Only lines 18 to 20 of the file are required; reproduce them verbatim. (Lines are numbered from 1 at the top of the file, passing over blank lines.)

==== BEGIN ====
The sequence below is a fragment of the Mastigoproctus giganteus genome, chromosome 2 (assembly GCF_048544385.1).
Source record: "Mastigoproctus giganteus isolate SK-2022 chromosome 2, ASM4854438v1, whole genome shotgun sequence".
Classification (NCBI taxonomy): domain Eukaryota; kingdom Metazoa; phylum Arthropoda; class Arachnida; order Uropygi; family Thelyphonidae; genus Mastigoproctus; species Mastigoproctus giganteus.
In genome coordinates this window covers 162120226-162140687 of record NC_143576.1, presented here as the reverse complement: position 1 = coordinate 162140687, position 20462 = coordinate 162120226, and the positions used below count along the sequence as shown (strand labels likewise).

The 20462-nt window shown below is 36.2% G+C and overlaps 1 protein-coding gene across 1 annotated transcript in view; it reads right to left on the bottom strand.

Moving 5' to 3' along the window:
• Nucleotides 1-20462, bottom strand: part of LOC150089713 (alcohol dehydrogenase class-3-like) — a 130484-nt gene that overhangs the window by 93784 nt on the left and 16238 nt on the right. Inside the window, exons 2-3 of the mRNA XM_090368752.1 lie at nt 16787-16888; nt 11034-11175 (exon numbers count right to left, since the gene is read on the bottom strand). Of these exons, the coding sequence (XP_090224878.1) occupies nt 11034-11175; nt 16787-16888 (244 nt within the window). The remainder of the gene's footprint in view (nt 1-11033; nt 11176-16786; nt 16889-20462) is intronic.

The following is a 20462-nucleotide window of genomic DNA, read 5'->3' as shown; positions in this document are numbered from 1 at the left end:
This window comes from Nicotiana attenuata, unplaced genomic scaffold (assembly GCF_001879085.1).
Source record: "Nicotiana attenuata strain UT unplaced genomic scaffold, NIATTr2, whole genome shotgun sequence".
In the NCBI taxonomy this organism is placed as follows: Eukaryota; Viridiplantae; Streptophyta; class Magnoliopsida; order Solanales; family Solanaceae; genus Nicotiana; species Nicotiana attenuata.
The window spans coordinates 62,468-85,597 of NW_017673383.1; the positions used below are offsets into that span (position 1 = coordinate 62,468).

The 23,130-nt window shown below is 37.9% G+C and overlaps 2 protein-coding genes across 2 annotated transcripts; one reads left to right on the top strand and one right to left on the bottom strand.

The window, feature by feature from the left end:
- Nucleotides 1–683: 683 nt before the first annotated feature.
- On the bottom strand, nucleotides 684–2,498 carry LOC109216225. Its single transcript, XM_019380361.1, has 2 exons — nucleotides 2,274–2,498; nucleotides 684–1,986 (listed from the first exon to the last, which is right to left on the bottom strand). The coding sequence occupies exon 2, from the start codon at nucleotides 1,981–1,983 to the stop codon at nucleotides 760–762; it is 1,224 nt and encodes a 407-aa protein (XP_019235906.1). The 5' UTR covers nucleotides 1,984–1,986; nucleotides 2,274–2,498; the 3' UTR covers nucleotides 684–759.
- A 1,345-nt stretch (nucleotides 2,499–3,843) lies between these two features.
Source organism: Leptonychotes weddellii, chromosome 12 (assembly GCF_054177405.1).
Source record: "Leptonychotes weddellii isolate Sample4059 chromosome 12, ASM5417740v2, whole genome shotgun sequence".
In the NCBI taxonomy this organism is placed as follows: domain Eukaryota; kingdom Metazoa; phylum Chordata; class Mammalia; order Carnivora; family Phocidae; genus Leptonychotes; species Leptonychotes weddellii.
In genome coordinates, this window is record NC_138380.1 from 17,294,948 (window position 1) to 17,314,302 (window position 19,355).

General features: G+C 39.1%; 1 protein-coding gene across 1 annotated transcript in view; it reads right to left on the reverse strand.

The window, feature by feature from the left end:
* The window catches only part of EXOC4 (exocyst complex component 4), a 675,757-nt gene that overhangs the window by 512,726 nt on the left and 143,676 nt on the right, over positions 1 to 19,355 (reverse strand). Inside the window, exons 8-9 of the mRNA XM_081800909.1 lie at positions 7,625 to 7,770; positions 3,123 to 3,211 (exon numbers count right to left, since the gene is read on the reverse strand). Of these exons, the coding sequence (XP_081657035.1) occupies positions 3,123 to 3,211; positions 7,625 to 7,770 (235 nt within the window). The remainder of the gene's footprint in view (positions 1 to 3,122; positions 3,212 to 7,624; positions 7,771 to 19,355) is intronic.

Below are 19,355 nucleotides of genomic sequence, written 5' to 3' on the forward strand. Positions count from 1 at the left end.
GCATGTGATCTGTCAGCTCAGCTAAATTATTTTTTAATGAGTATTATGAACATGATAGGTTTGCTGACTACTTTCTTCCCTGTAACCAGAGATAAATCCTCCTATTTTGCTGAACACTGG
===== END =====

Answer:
Source organism: Leptonychotes weddellii, chromosome 12 (assembly GCF_054177405.1).
Source record: "Leptonychotes weddellii isolate Sample4059 chromosome 12, ASM5417740v2, whole genome shotgun sequence".
In the NCBI taxonomy this organism is placed as follows: domain Eukaryota; kingdom Metazoa; phylum Chordata; class Mammalia; order Carnivora; family Phocidae; genus Leptonychotes; species Leptonychotes weddellii.